Audit and Assertion

Audit and assertion 

Answer to question no-1

The audit and assurance method is adopted to strengthen the business transparency and strengthen the true and fair view of the financial statement of company. By using the audit and assurance program, auditors gives disclaimers on the books of account of company. In the given situation, the risks of material misstatements that revolve around the asset inventory are to be ascertained. The aim is to design the substantive procedure around the key assertions identified to make the chances of inventory being at risk lower.  The substantive procedure is used to evaluate the inventory check and identify the discrepancies in the recorded inventories. However, auditors follow proper assertion test and substantive procedure to determine the viability of the recorded inventories and other items in the books of account so that proper valuation and transparency could be maintained in the financial statements of company.

Audit and AssertionAnswer to question no-1 (a)

The two key assertions that are at risk in relation to inventory are specified as follows:

  1. Valuation: This key assertion suggests a risk that revolves around wrong valuation of inventory. There are high areas of risk in the situation provided which suggest that the management might have valued inventory wrongly (Yu, et. al 2016). This is done to evaluate and assess the true value of the inventory of the organization.

Reason: In the information that gets available, it is evident that in the year for which financials are audited, the inventory items that were sold have experienced a high return from the customers. This states that these returned items are also forming the inventory at end. In addition to this, in the year, the inventory turnover had been lesser than the previous year. It shows the changes in the inventory values which get changed year to year. This suggests that more inventoriesare stocked in the accounts as compared to past times. Further, the company has won a tender, wherein a large order is required to be supplied in the month of coming July. This large order would also be forming a part of inventory, and that would be sure to increase the inventory count and value as well. However, if the actual inventory analysis is observed, one thing that gets the catch is that, even when so much of instances show that more inventory is sure to be stocked in the audited financial year, but only 8% of sales rise in the inventory figure is observed as compared to previous financial year (Knechel, &Salterio, 2016).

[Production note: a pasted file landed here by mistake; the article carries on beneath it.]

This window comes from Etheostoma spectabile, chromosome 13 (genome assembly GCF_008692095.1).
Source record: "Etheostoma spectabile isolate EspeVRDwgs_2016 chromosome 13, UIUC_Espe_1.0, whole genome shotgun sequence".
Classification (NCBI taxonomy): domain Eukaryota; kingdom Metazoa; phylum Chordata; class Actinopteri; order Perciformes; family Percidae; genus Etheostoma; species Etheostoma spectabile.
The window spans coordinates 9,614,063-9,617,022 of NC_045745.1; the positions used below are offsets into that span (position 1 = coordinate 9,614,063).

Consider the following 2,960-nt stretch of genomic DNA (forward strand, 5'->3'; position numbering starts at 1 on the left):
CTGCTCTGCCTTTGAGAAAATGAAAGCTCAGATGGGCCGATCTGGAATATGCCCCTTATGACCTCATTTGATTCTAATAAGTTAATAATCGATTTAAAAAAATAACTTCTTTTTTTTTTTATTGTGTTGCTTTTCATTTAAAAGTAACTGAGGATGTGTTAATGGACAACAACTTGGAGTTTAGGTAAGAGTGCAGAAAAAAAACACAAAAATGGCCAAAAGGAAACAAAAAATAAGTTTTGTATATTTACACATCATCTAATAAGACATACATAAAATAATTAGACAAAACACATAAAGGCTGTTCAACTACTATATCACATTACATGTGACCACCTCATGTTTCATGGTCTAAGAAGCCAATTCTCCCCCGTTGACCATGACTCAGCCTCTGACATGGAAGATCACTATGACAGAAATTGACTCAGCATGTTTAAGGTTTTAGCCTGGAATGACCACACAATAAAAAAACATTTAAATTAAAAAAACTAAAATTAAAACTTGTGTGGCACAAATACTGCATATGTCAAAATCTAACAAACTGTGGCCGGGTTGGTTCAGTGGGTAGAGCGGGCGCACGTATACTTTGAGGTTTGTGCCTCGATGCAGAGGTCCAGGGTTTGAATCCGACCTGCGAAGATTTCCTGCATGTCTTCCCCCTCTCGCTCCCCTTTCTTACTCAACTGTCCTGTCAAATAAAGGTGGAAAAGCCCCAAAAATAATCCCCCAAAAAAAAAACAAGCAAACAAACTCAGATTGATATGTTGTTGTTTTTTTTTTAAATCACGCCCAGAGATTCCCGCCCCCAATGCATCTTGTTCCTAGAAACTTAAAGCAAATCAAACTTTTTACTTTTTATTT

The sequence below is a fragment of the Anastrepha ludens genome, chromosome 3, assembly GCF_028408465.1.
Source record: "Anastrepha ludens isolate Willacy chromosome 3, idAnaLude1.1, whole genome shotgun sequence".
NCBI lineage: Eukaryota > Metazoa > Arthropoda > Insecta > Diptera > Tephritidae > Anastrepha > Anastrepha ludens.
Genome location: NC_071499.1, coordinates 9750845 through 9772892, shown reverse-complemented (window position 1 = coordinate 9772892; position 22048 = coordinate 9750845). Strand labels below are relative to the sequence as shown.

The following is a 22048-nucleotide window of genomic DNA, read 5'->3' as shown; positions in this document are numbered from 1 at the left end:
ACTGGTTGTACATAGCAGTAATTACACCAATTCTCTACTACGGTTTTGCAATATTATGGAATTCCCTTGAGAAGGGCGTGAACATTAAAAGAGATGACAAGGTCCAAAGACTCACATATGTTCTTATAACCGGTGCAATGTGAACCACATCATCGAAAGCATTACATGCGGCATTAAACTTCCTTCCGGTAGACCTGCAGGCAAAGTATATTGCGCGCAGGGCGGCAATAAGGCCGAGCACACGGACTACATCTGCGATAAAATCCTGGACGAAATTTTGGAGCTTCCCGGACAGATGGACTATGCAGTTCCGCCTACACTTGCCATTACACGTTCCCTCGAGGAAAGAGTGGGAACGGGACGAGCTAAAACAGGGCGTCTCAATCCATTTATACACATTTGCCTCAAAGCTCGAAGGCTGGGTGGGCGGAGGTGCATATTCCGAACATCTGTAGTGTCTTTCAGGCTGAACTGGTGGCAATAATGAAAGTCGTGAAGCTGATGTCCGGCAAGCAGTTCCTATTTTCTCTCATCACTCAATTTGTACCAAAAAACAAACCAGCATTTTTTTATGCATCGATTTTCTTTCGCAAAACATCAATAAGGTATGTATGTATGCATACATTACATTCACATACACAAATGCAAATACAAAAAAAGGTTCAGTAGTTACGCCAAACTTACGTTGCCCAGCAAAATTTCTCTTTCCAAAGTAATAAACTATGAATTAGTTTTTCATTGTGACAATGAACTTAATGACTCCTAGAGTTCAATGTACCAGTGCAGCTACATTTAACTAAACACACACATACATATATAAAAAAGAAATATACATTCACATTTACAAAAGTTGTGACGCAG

1. Existence: There is a scepticism that the inventory which is shown in the books as the closing year figure does really exist or not. It shows that company may record the wrong information in the books of accounts related to the inventory.

Reason: the inventory of the company has been observed to have moved from the central warehouse to 6 new warehouses in the audited financial year. There is a risk that the movement in not legit. Rather than transferring the inventory to the new warehouses, the same might have been absconded. Further, the audited financial year has shown a hike in the number of item return from the customers. These items may not have actually reached the company’s warehouses and could have been taken away in the process (Griffith, Hammersley, &Kadous, 2015).